Educational Meeting and Public Hearing on Proposed Cleveland 'Waste-to-Energy' Incinerator
The Ohio Environmental Protection Agency (OEPA) has issued a draft permit-to-install (PTI) to Cleveland Public Power (CPP), Cleveland's municipal electric company. CPP plans to install a municipal solid waste-to-energy facility at 3727 Ridge Rd in the Old Brooklyn neighborhood.
As mentioned in an earlier article on EcoWatch.org, CPP is proposing to bring in garbage from the city and Northeast Ohio region to be “gasified” by using a type of incineration technology new to the U.S. The incinerator would become one of the largest sources of air pollution in Cleveland, especially for soot and mercury.
On Jan. 3 a briefing meeting is scheduled from 6:30 to 8 p.m., at the Neighborhood Family Practice at 3569 Ridge Rd. in Cleveland to help educate residents about this proposed facility. A public hearing is set for Jan. 9 from 6 to 7:30 p.m., at Estabrook Recreation Center at 4125 Fulton Rd. in Cleveland.
Written comments are due Jan. 23 and can be sent to: Cleveland Division of Air Quality, Attn: David Hearne, 75 Erieview Plaza, Suite 200, Cleveland, OH, 44114.
By Robin Scher
Beyond the questions surrounding the availability, effectiveness and safety of a vaccine, the COVID-19 pandemic has led us to question where our food is coming from and whether we will have enough.
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EcoWatch Daily Newsletter
Tearing through the crowded streets of Philadelphia, an electric car and a gas-powered car sought to win a heated race. One that mimicked how cars are actually used. The cars had to stop at stoplights, wait for pedestrians to cross the street, and swerve in and out of the hundreds of horse-drawn buggies. That's right, horse-drawn buggies. Because this race took place in 1908. It wanted to settle once and for all which car was the superior urban vehicle. Although the gas-powered car was more powerful, the electric car was more versatile. As the cars passed over the finish line, the defeat was stunning. The 1908 Studebaker electric car won by 10 minutes. If in 1908, the electric car was clearly the better form of transportation, why don't we drive them now? Today, I'm going to answer that question by diving into the history of electric cars and what I discovered may surprise you.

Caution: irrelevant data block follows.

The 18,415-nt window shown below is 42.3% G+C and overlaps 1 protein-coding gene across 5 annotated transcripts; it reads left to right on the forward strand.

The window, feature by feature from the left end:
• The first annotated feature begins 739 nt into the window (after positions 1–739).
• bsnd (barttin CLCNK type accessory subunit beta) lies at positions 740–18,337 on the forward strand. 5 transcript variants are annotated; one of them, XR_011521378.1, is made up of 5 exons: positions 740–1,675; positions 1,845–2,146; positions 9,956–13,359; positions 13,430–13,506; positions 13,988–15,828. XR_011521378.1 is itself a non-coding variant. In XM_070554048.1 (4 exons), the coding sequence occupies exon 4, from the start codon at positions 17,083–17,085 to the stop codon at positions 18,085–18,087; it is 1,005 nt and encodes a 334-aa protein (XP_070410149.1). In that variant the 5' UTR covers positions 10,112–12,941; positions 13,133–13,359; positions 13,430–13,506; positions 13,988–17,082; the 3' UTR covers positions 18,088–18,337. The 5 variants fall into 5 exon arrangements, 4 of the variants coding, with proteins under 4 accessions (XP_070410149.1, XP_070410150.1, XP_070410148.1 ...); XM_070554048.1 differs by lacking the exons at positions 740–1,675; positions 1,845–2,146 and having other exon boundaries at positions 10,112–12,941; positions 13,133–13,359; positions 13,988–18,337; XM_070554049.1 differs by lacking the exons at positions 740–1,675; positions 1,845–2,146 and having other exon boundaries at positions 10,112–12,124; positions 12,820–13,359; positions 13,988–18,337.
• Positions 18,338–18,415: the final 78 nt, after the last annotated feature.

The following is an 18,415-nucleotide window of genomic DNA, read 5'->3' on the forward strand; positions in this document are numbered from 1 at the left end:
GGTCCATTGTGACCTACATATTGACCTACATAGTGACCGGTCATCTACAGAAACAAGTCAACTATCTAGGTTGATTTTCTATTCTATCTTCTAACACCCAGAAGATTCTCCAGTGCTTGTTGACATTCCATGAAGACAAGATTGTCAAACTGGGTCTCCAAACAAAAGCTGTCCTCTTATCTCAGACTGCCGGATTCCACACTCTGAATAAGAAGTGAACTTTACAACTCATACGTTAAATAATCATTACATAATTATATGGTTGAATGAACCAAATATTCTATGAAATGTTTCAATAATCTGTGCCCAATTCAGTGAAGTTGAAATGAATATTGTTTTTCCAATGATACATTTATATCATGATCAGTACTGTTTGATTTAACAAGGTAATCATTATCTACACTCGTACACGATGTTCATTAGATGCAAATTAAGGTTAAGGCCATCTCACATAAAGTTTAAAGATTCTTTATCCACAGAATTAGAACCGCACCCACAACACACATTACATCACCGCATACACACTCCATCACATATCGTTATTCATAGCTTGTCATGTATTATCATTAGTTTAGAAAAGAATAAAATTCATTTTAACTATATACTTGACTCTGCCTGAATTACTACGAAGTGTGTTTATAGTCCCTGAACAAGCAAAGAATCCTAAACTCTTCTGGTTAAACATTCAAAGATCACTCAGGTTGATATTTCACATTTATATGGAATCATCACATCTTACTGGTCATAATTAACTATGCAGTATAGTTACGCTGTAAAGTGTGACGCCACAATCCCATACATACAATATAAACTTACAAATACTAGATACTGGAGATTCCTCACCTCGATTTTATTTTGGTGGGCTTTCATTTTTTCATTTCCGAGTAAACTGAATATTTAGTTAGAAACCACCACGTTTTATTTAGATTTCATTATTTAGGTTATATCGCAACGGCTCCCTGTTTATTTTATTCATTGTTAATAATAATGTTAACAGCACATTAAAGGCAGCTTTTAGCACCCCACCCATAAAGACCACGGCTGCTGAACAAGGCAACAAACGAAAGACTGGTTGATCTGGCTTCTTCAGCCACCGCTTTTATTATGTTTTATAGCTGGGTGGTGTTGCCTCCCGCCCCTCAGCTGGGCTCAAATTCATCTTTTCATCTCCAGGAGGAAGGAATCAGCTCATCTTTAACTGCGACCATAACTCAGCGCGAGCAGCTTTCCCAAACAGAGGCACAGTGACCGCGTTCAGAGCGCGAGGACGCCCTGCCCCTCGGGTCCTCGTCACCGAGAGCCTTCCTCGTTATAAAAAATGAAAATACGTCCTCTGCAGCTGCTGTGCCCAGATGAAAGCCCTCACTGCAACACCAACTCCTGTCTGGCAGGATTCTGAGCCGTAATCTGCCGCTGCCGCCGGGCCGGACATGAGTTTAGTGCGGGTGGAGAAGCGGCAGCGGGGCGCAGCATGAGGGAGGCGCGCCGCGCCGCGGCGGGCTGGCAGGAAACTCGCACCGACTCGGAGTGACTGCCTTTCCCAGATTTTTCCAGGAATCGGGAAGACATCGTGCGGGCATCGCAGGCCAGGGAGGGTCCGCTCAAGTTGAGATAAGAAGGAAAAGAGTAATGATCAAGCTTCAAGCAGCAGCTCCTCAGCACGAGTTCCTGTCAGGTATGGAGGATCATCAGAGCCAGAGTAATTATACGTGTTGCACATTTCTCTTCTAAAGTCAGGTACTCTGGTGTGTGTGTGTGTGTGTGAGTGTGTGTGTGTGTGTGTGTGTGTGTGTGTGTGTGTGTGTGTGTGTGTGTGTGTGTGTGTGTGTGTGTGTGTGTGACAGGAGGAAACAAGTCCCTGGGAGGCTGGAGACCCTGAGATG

As bitcoin's fortunes and prominence rise, so do concerns about its environmental impact.
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By David Drake and Jeffrey York
The Research Brief is a short take about interesting academic work.
The Big Idea
People often point to plunging natural gas prices as the reason U.S. coal-fired power plants have been shutting down at a faster pace in recent years. However, new research shows two other forces had a much larger effect: federal regulation and a well-funded activist campaign that launched in 2011 with the goal of ending coal power.
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